The legislation provides women with access to abortion in cases where their lives are at risk, including medical emergencies and cases in which suicide could be a factor.

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Music Reviews
11:19 am
Tue July 30, 2013

'The Edenfred Files': Darryl Harper's Blues-Infused Jazz

Clarinetist Darryl Harper discovered jazz as a teenager in Philadelphia.
Courtesy of the artist

Originally published on Tue July 30, 2013 1:41 pm

In jazz, the clarinet went into eclipse for awhile, drowned out by louder trumpets and saxes. The instrument has long since made a comeback, and the modern clarinet thrives in settings where it doesn't have to shout to be heard.

Take "Spindleshanks," a little out-of-sync boogie-woogie for Darryl Harper's clarinet and Kevin Harris' piano. It's from Harper's The Edenfred Files. In his long-running Onus Trio, the spare unit Darryl Harper features on most of his new album, he can sing softly as an owl in the night.

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The Two-Way
11:17 am
Tue July 30, 2013

Investigators: Train Conductor Was On Phone During Spain Crash

Flowers pay tribute to the victims of the train that crashed in northwestern Spain last week. The driver of the train was on the phone and traveling at nearly twice the speed limit, according to court papers.
Rafa Rivas AFP/Getty Images

Originally published on Tue July 30, 2013 2:18 pm

The driver of a Spanish train that derailed and killed 79 people was speaking on the phone and had taken the train to nearly twice the speed allowed on the stretch of track where the crash occurred, according to court investigators who reviewed the train's "black box" recorders.

After reaching speeds of 119 miles per hour, train conductor Francisco Jose Garzon Amo tried to slow the train down "seconds before the crash," according to an Associated Press report on the court's preliminary findings, which were released Tuesday.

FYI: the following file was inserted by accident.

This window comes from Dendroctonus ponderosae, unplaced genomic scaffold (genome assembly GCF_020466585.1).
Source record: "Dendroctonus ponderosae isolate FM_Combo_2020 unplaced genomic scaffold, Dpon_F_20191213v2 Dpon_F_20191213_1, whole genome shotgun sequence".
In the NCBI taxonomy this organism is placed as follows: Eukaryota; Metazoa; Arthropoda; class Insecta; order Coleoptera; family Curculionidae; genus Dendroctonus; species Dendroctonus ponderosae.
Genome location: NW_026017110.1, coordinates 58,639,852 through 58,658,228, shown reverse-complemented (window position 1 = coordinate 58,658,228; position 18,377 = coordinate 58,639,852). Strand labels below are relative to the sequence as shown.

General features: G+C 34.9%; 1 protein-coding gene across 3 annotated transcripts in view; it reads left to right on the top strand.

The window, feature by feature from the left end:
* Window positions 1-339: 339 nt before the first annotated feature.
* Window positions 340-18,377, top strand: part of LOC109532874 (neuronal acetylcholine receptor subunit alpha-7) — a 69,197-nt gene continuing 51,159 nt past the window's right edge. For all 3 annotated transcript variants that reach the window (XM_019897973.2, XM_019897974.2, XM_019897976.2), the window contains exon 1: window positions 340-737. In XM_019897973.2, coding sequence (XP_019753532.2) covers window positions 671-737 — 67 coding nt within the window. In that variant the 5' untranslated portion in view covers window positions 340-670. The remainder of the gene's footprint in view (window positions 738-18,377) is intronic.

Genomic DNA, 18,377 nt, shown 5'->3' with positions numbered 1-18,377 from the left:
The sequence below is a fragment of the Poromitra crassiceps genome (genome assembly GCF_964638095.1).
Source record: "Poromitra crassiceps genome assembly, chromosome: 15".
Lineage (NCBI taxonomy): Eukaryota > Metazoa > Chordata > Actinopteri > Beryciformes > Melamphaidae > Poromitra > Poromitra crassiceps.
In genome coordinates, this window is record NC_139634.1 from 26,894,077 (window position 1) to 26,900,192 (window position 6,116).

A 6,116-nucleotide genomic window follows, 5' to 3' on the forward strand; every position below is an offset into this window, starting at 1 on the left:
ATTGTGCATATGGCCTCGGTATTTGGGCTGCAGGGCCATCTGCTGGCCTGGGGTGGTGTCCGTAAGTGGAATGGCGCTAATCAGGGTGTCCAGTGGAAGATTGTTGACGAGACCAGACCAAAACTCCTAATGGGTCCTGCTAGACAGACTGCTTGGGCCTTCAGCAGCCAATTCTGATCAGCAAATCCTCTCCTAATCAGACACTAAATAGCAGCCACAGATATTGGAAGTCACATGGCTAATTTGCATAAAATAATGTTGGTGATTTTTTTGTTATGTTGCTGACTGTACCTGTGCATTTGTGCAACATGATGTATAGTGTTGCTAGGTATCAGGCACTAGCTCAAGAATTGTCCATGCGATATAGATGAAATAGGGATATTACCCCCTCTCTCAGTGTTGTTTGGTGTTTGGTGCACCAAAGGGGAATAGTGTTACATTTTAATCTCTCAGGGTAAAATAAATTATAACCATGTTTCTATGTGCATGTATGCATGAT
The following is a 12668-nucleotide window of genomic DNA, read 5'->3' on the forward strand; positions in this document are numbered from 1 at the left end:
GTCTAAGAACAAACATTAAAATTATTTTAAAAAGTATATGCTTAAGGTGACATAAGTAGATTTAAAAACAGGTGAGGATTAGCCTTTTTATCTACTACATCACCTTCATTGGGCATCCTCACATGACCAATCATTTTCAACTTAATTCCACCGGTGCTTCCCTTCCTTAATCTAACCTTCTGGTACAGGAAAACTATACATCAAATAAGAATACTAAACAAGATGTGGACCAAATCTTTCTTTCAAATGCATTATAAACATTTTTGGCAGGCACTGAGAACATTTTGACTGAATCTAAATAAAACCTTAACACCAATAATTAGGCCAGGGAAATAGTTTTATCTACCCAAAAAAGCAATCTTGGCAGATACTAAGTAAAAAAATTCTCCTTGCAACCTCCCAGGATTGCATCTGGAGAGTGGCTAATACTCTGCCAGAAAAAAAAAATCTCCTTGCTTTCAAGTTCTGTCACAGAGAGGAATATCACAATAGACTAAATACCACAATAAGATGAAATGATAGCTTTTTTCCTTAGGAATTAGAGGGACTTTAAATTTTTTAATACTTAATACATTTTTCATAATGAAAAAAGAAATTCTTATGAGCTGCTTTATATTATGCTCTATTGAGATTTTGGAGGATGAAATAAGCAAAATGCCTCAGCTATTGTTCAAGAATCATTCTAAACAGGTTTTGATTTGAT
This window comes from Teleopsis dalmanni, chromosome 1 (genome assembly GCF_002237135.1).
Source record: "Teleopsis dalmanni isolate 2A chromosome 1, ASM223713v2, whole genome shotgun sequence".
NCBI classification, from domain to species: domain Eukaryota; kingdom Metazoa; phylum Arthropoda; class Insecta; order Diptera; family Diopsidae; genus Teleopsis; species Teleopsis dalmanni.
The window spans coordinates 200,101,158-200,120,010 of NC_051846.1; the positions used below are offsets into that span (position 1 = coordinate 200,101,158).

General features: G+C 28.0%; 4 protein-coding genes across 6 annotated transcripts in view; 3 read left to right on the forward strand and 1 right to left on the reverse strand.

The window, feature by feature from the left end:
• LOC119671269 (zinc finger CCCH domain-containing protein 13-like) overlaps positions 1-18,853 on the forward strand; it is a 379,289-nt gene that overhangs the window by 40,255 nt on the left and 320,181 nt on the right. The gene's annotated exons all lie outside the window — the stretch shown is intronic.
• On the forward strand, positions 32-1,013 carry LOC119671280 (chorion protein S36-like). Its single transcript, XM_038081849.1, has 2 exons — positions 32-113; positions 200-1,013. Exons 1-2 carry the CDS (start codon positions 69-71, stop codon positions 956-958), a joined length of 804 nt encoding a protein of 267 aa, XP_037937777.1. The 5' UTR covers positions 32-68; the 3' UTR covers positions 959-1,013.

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The Record
11:12 am
Tue July 30, 2013

Maxwell's, The Beloved New Jersey Venue, Closes

Maxwell's, in Hoboken, N.J., hosted Bruce Springsteen, Nirvana and the Replacements, to name a few.
George Kopp

Originally published on Tue July 30, 2013 3:32 pm

The rock club Maxwell's is a tiny space that's hosted some of the biggest names in music for more than 30 years. R.E.M., Nirvana and many more bands have squeezed onto Maxwell's stage in Hoboken, N.J. Native son Bruce Springsteen recorded the music video for "Glory Days" there.

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All Tech Considered
11:12 am
Tue July 30, 2013

Report: MIT Didn't Target Swartz; Missed 'Wider Background'

Internet activist Aaron Swartz at a rally in January 2012.
Daniel J. Sieradski Flickr

Originally published on Tue July 30, 2013 12:42 pm

In a long-awaited chronicle of its involvement in the prosecution of the late Internet activist Aaron Swartz, Massachusetts Institute of Technology officials released a 180-page report saying administrators never "targeted" the programmer and committed no wrongdoing. But the report raises questions about existing university policies and whether MIT should have stepped in to actively support Swartz, rather than take its "position of neutrality."